She’s heard in the past that lifting makes you bulky.

Is it possible for some people put on muscle mass faster than others? Yes! These body types are classified as "mesomorphs", meaning that genetically they are predisposed to building muscle faster and easier than others. The other two types or ectomorph (thin build, difficult to acquire and maintain mass) and endomorph (those who naturally tend to hold on to more body fat and have trouble losing). But before you immediately dive into classifying yourself as a meso, I want you to understand some things about muscle mass first to avoid misinformation.

While it’s true that we all put on muscle at different rates due to genetics, metabolism, activity levels, etc, it takes a helluva lot of effort for even men, who have significantly higher amounts of testosterone to support muscle growth, to amass. Even with that extra testosterone, it takes weeks and sometimes months for most men to put on even 1 pound of muscle. And this requires eating a lot, and lifting a lot.

So if muscle itself is no longer the enemy, what makes women feel "bulky"?

The answer is two-fold: nutrition and inflammation.

Let's first cover nutrition.

Lifting + eating a surplus of calories = bulking.

Lifting + eating maintenance or a deficit of calories = leaning.

That's about as simple as anyone could put it. If you eat for lean goals (lean protein, nutrient dense carbs, plenty of veggies and fruits, and healthy fats) lifting will produce "sculpted" "toned" (read) LEAN muscle. However, if you believe that lifting negates the entire box of donuts you had this morning, well then, you will bulk. Remember, you cannot out train your diet. But you certainly can overeat your training.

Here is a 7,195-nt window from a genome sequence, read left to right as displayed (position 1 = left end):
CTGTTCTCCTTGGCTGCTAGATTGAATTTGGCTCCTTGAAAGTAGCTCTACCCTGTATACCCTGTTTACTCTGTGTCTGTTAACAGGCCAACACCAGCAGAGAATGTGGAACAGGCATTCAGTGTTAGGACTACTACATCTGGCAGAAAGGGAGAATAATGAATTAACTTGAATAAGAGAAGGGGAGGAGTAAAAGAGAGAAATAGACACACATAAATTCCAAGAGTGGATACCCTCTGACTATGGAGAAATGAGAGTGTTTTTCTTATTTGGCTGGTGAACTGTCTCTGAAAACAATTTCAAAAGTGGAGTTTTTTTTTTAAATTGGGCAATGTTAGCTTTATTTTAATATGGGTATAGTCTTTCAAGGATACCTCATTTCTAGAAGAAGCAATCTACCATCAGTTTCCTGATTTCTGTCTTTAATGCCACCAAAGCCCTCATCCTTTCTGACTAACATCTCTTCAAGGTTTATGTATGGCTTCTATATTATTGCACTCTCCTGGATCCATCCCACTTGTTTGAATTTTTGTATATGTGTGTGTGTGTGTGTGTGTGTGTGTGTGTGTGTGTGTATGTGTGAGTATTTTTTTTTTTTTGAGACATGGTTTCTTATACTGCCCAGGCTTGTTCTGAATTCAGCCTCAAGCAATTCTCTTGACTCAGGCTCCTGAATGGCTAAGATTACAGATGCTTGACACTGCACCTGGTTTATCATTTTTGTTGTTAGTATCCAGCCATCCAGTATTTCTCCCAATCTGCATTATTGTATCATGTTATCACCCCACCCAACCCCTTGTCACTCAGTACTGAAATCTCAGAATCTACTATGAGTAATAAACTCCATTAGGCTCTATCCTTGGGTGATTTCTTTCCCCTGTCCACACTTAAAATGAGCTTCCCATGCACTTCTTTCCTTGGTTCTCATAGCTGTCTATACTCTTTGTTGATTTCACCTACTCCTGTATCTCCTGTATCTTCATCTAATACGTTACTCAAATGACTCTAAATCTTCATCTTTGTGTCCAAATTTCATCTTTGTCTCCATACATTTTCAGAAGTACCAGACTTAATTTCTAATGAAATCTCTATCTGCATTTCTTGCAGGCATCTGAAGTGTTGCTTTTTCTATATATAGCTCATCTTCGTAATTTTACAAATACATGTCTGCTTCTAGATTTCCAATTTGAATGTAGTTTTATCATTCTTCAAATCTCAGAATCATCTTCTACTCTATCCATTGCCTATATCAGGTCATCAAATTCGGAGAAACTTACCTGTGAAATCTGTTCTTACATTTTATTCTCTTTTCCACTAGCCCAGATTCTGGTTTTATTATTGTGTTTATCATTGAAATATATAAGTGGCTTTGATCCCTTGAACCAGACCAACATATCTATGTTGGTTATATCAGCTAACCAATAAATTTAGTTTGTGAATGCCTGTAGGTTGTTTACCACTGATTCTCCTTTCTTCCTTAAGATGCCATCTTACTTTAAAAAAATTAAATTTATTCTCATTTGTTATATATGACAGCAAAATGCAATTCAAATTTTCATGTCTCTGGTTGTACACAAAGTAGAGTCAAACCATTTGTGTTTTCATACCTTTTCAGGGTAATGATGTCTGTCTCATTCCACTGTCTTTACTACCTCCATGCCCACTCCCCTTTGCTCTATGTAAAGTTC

At the end of the day, fat/muscle loss/gains is a matter of thermodynamics. If you are eating a surplus of calories, then some of those calories will go to energy expenditure when eating, breathing, lifting, and some of those calories will be stored on your body, and produce mass. Some of this mass will be muscle, some of this mass will be fat.

Keep in mind that muscle itself is quite dense and does not take up much space. So if you are feeling as though your muscles are “growing” rapidly while following a lifting program, it is more likely the layer of fat tissue on top of the muscle that hasn’t yet been shed. Continuing to follow a strength and conditioning regimen consistently along with a lean diet will help to decrease body fat and maintain muscle, two crucial elements to looking lean and fit as hell.

In summary:

If you are lifting while eating maintenance calories (exactly what your body needs calorically in order to survive and exercise while maintaining weight) or in a deficit (slightly less calories than maintenance in order to promote fat loss) you will achieve a lean look. Adding actual muscle mass takes weeks if not months, so if you are feeling bulky while lifting, the first place to look is your nutrition. The kitchen is likely the culprit, not the barbell.

She’s noticed after lifting that she looks "larger" or "thicker" and her clothes fit a little tighter not looser directly following a session.

If there was one reason women abandon their lifting regimens, I think this is it. This factor per